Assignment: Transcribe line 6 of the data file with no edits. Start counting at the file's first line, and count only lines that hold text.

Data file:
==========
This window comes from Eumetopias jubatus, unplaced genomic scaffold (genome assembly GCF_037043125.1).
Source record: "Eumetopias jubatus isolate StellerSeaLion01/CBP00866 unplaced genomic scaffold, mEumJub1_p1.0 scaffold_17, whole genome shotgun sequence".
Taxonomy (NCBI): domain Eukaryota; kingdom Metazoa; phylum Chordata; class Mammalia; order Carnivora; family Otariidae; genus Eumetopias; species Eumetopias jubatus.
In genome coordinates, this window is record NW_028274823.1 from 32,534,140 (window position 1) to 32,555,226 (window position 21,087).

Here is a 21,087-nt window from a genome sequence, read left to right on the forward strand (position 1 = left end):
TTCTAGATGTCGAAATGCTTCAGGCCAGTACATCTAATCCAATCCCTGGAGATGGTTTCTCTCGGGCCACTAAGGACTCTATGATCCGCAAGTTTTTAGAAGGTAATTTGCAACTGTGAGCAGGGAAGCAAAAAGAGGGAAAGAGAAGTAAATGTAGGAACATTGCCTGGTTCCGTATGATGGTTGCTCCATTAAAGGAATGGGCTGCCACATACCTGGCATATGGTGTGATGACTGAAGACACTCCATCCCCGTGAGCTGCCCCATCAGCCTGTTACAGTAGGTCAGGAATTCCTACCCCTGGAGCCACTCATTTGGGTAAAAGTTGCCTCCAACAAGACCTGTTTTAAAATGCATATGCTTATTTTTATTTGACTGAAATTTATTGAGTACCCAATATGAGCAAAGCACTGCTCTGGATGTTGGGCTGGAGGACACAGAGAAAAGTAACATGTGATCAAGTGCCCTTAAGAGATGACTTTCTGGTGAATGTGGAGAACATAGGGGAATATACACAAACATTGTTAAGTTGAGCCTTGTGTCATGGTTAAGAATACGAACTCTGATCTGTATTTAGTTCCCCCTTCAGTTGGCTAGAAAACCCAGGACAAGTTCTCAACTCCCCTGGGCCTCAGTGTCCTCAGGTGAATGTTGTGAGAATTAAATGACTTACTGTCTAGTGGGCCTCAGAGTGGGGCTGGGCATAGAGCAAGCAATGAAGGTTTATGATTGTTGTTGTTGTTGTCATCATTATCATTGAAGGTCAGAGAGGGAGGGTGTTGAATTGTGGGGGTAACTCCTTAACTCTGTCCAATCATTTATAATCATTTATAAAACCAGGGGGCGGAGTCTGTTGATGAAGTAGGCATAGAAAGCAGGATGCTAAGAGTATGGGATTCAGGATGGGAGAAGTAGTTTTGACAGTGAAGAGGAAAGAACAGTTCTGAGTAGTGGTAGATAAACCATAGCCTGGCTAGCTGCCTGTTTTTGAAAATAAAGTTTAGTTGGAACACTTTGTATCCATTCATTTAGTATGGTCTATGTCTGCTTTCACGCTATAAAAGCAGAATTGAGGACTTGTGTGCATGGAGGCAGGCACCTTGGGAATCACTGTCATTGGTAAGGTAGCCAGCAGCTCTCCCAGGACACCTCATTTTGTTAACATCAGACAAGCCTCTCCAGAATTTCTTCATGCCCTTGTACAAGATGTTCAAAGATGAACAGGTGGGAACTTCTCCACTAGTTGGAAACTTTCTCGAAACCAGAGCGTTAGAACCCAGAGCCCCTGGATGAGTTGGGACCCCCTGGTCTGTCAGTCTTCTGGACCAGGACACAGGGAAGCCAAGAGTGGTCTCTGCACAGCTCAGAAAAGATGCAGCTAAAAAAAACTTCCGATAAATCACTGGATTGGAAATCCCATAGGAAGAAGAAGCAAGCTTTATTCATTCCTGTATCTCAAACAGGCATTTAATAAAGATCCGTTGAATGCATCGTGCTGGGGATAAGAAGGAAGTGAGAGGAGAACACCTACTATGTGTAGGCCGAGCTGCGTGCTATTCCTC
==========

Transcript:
TTCTAGATGTCGAAATGCTTCAGGCCAGTACATCTAATCCAATCCCTGGAGATGGTTTCTCTCGGGCCACTAAGGACTCTATGATCCGCAAGTTTTTAGAAGGTAATTTGCAACTGTGAGCAGGGAAGCAAAAAGAGGGAAAGAGAAGTAAATGTAGGAACATTGCCTGGTTCCGTATGATGGTTGCTCCATTAAAGGAATGGGCTGCCACATACCTGGCATATGGTGTGATGACTGAAGACACTCCATCCCCGTGAGCTGCCCCATCAGCCTGTTACAGTAGGTCAGGAATTCCTACCCCTGGAGCCACTCATTTGGGTAAAAGTTGCCTCCAACAAGACCTGTTTTAAAATGCATATGCTTATTTTTATTTGACTGAAATTTATTGAGTACCCAATATGAGCAAAGCACTGCTCTGGATGTTGGGCTGGAGGACACAGAGAAAAGTAACATGTGATCAAGTGCCCTTAAGAGATGACTTTCTGGTGAATGTGGAGAACATAGGGGAATATACACAAACATTGTTAAGTTGAGCCTTGTGTCATGGTTAAGAATACGAACTCTGATCTGTATTTAGTTCCCCCTTCAGTTGGCTAGAAAACCCAGGACAAGTTCTCAACTCCCCTGGGCCTCAGTGTCCTCAGGTGAATGTTGTGAGAATTAAATGACTTACTGTCTAGTGGGCCTCAGAGTGGGGCTGGGCATAGAGCAAGCAATGAAGGTTTATGATTGTTGTTGTTGTTGTCATCATTATCATTGAAGGTCAGAGAGGGAGGGTGTTGAATTGTGGGGGTAACTCCTTAACTCTGTCCAATCATTTATAATCATTTATAAAACCAGGGGGCGGAGTCTGTTGATGAAGTAGGCATAGAAAGCAGGATGCTAAGAGTATGGGATTCAGGATGGGAGAAGTAGTTTTGACAGTGAAGAGGAAAGAACAGTTCTGAGTAGTGGTAGATAAACCATAGCCTGGCTAGCTGCCTGTTTTTGAAAATAAAGTTTAGTTGGAACACTTTGTATCCATTCATTTAGTATGGTCTATGTCTGCTTTCACGCTATAAAAGCAGAATTGAGGACTTGTGTGCATGGAGGCAGGCACCTTGGGAATCACTGTCATTGGTAAGGTAGCCAGCAGCTCTCCCAGGACACCTCATTTTGTTAACATCAGACAAGCCTCTCCAGAATTTCTTCATGCCCTTGTACAAGATGTTCAAAGATGAACAGGTGGGAACTTCTCCACTAGTTGGAAACTTTCTCGAAACCAGAGCGTTAGAACCCAGAGCCCCTGGATGAGTTGGGACCCCCTGGTCTGTCAGTCTTCTGGACCAGGACACAGGGAAGCCAAGAGTGGTCTCTGCACAGCTCAGAAAAGATGCAGCTAAAAAAAACTTCCGATAAATCACTGGATTGGAAATCCCATAGGAAGAAGAAGCAAGCTTTATTCATTCCTGTATCTCAAACAGGCATTTAATAAAGATCCGTTGAATGCATCGTGCTGGGGATAAGAAGGAAGTGAGAGGAGAACACCTACTATGTGTAGGCCGAGCTGCGTGCTATTCCTC